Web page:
How to Help Your Child If They’re Being Bullied | KNR
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Written by
KNR Legal
Date posted
October 15, 2019

It can be devastating to hear that your child has been bullied at school. Children often do not tell parents about harassment until the situation has already caused them to suffer from physical injuries and great emotional harm. There are some steps that you can take as a parent to stop bullying, including pursuing legal remedies.

If you have questions about how to help your child if they’re being bullied, contact the injury attorneys of Kisling, Nestico & Redick today. Call 1-800-HURT-NOW to schedule a free consultation of your case, or reach out through the online form.

What to Do if Your Child Discloses They’ve Been Bullied

The first thing you need to do as a parent is to find out exactly what is going on. It is a good idea to ask about where bullying occurred, who was involved, and any times and dates that your child remembers. Ask your child to write down how the events made them feel. Communicate to your son or daughter that the bullying is not their fault.

You will also want to know if your child spoke to any adults in charge of supervising them at the time the bullying occurred or afterward, as well as the response. If you were notified of the incident, write down what you were told about it, and when you were notified. This may be important later if the situation doesn’t change.

Know the Signs

Many children are reluctant to report bullying at first. Being alert and aware of childhood bullying can help stop it sooner. Unfortunately, many children are so afraid to report that they are being bullied that they will go to great lengths to hide what is going on.

Be alert for any changes in your child’s behavior, such as a change in how much they sleep or eat and talk to you about school and friends. If your child suddenly stops talking about how things are at school, ask specific questions about how things are in the classroom and during other activities. Some of the most common signs that your child is a victim of bullying includes:

  • Being afraid or reluctant to go to school
  • Having unexplained bruises, scrapes, or cuts
  • Coming home with damaged clothing or books
  • Changes in mood, especially if a child suddenly becomes sad or irritable
  • Avoids going to school or loses interest in activities
  • Seems socially isolated and is not invited to events such as birthday parties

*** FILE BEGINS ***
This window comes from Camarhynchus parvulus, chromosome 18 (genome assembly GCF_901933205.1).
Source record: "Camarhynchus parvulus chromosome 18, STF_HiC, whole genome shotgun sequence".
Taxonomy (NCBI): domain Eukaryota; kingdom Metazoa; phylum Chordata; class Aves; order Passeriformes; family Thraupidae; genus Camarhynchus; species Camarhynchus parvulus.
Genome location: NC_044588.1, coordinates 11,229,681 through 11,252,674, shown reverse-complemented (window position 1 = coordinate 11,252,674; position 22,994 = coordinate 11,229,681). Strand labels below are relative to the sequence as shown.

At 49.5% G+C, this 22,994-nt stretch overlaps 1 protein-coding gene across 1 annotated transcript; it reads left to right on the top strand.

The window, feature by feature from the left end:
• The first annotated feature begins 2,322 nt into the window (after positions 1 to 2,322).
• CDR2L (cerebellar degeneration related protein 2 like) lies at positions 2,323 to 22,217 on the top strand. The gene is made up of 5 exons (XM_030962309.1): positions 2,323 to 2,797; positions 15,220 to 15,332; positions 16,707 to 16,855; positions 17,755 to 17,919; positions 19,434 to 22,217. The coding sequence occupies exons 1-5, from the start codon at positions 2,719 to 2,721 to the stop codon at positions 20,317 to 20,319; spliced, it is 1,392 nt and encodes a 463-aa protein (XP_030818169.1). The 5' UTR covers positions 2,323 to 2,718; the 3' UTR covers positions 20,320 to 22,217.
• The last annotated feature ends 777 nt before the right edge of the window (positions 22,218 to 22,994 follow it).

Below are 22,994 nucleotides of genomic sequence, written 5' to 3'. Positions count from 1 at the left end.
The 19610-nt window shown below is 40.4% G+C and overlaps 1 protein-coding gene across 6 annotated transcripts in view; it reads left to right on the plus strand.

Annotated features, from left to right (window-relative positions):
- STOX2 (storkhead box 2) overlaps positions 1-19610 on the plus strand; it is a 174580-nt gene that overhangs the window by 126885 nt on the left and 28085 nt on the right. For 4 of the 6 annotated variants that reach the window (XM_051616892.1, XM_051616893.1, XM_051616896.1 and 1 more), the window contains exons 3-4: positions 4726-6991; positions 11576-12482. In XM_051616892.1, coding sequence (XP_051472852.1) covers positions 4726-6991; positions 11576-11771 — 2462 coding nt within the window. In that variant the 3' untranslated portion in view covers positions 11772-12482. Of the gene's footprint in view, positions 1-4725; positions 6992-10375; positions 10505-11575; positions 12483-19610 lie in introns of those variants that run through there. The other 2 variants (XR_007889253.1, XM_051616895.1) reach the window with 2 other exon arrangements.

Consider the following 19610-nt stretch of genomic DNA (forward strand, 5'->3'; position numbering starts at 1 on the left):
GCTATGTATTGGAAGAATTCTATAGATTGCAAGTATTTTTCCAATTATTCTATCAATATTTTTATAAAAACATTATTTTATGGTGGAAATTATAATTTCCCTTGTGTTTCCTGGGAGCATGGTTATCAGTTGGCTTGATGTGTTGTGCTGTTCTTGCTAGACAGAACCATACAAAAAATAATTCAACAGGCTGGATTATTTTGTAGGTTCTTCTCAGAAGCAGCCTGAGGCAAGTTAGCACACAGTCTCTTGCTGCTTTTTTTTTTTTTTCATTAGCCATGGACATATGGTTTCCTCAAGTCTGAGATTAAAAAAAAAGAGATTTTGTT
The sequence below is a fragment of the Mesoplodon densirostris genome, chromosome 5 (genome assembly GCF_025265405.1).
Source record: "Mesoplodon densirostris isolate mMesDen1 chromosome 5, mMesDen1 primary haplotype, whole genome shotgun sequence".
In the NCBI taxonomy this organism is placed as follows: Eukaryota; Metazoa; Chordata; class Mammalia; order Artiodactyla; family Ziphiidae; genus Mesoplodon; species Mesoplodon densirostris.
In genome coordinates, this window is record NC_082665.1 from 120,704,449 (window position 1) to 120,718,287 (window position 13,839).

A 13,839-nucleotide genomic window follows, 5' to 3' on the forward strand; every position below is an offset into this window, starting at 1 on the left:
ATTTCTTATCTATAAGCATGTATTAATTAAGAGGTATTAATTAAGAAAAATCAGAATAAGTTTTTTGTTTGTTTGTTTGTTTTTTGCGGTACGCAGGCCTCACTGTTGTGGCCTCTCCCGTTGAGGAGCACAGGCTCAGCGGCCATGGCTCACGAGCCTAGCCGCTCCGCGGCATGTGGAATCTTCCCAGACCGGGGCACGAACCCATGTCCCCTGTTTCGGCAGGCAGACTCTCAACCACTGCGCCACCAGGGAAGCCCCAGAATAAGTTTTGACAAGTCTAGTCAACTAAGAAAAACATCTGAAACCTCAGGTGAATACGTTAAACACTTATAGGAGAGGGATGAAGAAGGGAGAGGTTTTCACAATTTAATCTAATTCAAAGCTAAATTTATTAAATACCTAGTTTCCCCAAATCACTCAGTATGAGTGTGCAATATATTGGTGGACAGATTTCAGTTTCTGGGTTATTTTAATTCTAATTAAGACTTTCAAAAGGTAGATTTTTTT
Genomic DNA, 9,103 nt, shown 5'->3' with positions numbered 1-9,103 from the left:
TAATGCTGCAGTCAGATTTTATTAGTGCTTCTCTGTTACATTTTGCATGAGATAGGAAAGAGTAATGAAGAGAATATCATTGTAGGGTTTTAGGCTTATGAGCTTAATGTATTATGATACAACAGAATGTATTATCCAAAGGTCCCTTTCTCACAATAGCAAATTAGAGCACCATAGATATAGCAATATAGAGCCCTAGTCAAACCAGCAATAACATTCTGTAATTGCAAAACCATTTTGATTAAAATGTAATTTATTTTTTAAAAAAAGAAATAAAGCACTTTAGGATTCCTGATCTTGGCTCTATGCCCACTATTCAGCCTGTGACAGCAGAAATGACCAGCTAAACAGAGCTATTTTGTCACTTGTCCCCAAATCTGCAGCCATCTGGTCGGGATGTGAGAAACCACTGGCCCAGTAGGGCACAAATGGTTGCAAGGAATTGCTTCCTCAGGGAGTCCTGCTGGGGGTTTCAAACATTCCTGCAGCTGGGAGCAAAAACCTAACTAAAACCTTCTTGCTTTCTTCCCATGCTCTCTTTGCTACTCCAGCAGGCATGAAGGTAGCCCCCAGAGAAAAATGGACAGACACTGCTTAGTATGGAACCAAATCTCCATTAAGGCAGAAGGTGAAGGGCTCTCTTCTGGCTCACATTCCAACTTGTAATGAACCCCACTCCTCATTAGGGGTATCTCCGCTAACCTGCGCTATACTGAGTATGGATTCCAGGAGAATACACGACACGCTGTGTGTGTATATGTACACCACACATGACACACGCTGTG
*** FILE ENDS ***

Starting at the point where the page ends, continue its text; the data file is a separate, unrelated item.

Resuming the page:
• Changes in how much the child sleeps or bad dreams
  • Reluctance to talk about friends

Teach Your Child

Teaching your child skills to cope with bullying can help them avoid it in some cases. You should also teach your child how to avoid the consequences of striking back. Your child must understand that physical aggression is not acceptable, and that they should walk away and tell an adult if they were targeted for a fight.

Teach your children which adults they should talk to if they need to report bullying, and how to report it. An incident is more likely to be taken seriously if a report includes precise details such as when and where it occurred, and what the child has done to try and stop the bullying on their own.

Contacting School Officials

If your child has been bullied at school, contacting administrators such as teachers and principals is important to ensure that the school has been put on notice that they need to take action to ensure that bullying does not continue. Failing to take steps can result in school districts being held liable for not acting sooner.

Try to stick to facts whenever possible. It is easy to get emotional, but you will get farther being specific about times, places, and events when it comes to reporting bullying. If your child’s teachers and guidance counselors don’t seem to be taking the situation seriously, get a principal or superintendent involved.

What if Nothing Changes?

If your child has been relentlessly bullied at a school or any other place where adults should have stopped it from occurring, it might be time to take legal action. An attorney can help you take the proper steps for reporting the bullying to administrators and authorities and follow up about handling your claim appropriately. If bullying has caused extreme stress in your child and officials have failed to do anything about it, you should consider filing a lawsuit.

Speak to an Ohio Attorney for Help Today

Do you have concerns about your child being bullied? Our lawyers at Kisling, Nestico & Redick can let you know about your legal options to hold institutions that allow bullying liable, and fight to get the bullying to stop. To schedule a free consultation of your case, fill out our online form or call 1-800-HURT-NOW.